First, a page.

Angola: Interview with Feliciano Cangüe from the Hukalilile blog

Feliciano J. R. Cangüe is the author of the blog Hukalilile (Don't cry for me, Angola). An involuntary contributor to Global Voices, he is one of the many bloggers who are assisting this journalist by writing snapshots of Angolan society and sharing them with readers.

Feliciano is the first of several Angolan bloggers who will features in a series of interviews to be published on GV. The professor, an engineer who splits his time between Angola and Brazil, gave frank answers to our questions.

Feliciano J. R. Cangüe
Feliciano J. R. Cangüe

What inspired you to start a blog?

I would like to begin by thanking Global Voices for giving me this space and the opportunity that comes along with it.

Various factors led me to start a blog. At one time I had thought of becoming a journalist. I couldn’t make that dream come true, but I saw blogging as a way of providing a kind of civic journalism, or, more accurately, grassroots journalism, based on inclusiveness, which would add to the information disseminated to the public. This made my blog more popular, especially when the news outlet Club-K began to reproduce many of my articles. This is definitely one way of breaking the monotony of the official press in Angola, which is either completely one-sided or biased by the agendas of the most powerful media companies.

Besides, at the time when I decided to start a blog, there were few personal websites based in Angola; there were many gaps that needed to be filled. I needed my own personal Ipiranga where I could protest, raising a “cry for freedom” by putting forward my own ideas, and thus help to improve society. Ultimately, I am part of that society. I believed that Angola would cry for me if its son gave up the fight.

[Translation note: It was on the banks of the Ipiranga River that the Brazilian Emperor Dom Pedro declared “Independência ou Morte” (Independence or Death).  Brazil became independent shortly afterwards. See this link]

How long have you had your blog?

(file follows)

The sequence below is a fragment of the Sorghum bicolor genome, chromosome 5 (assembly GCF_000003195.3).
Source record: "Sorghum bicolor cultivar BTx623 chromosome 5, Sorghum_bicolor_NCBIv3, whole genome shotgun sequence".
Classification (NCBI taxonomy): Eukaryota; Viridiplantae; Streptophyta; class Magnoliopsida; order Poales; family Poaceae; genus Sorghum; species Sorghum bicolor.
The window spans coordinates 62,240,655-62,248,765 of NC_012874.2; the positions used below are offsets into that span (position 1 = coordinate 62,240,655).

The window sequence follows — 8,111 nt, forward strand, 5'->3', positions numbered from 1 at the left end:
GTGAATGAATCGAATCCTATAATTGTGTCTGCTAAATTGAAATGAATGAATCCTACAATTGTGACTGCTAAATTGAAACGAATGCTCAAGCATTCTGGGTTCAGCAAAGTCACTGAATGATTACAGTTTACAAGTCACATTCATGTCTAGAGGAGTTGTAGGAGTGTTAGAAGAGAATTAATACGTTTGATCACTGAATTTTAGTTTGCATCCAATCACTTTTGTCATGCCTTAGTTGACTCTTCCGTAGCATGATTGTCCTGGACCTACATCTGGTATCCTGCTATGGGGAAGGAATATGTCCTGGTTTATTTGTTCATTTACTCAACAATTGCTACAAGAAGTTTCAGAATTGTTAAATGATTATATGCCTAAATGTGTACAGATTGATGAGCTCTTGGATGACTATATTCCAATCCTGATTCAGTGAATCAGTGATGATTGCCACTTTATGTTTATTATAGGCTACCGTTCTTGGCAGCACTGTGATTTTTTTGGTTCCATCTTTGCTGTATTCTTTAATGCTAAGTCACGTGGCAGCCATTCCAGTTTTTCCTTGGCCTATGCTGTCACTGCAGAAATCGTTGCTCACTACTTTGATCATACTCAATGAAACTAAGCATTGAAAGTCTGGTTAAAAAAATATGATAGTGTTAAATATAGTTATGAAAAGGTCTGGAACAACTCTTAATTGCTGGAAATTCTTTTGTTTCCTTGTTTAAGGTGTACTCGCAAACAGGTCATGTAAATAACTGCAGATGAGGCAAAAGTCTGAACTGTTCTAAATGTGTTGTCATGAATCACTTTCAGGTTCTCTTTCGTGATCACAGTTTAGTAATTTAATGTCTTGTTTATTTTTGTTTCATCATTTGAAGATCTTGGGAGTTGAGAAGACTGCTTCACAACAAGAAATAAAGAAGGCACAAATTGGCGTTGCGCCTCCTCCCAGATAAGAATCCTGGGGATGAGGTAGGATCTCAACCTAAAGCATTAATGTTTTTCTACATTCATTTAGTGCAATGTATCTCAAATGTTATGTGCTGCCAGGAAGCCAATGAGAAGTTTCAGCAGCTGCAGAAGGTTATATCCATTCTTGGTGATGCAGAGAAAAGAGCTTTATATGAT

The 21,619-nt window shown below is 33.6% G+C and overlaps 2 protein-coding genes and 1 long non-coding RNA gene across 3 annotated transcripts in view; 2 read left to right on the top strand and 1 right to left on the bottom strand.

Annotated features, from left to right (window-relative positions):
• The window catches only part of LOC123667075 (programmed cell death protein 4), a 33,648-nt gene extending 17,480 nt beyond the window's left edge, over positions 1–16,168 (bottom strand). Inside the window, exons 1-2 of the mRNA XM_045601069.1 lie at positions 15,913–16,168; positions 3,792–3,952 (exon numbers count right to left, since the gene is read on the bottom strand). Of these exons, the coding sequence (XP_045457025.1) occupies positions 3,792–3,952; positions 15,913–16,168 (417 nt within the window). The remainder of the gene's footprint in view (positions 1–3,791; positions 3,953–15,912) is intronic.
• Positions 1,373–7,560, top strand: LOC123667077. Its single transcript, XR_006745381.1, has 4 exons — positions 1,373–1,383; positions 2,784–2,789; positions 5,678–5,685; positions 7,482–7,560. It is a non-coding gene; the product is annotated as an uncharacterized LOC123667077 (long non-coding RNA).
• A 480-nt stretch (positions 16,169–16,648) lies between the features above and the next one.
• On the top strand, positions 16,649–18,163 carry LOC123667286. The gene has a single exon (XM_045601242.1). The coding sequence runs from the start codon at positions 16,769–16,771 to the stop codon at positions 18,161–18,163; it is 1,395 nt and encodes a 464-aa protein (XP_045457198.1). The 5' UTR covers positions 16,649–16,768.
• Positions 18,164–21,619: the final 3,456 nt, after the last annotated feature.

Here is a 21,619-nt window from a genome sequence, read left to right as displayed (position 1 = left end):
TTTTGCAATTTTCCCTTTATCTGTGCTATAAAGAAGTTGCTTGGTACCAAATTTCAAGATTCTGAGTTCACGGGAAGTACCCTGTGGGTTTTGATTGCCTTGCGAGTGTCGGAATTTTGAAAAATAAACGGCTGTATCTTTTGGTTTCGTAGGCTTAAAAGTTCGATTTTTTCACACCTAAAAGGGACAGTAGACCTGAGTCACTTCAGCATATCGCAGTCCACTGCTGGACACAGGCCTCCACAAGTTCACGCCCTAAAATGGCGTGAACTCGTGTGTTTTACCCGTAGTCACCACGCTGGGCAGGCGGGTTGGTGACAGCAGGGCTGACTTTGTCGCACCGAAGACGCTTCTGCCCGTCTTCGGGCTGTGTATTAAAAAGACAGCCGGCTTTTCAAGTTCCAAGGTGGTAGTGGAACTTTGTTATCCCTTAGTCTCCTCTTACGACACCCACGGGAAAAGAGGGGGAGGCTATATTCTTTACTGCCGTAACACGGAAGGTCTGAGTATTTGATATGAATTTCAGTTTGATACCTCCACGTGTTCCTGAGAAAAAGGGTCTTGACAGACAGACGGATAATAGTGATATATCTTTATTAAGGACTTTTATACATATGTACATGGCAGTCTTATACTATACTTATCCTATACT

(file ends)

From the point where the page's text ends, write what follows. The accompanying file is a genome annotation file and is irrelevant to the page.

Since early 2007.

Were you already familiar with running personal websites?

No, these were uncharted waters for me, but now I can do it in my sleep.

How do you see the blogosphere?

To paraphrase some thinker or other, I would say that traditional media is too good to be true. The blogosphere, on the other hand, is too true to be good. It is indeed an inexhaustible alternative source of information which has the potential to change our world for the better. Vox populi vox dei [“the voice of the people is the voice of God”].

Do you think that blogs might be considered weapons of protest? Why?

We Angolans have a fear of the word “weapon”, and our government has a fear of the word “protest”. To take one example, Yoani Sánchez has managed to make her blog, Generaciony Y, into a veritable sub-machine gun of protest against the Cuban government. She is always trying to scratch the surface of the current political system and show us the filth that lies beneath – what she sees as the injustices and restrictions on freedom that affect her fellow countrymen and -women. Her protests have led to her being awarded countless prizes. To my mind, blogs are real tools for social justice, harmony and peace. They have emerged in order to destroy established systems.

Name one or two blogs that have had an influence on you.

I can pick out three Angolan blogs: Pululu, Morro da Maianga and Alto Hama.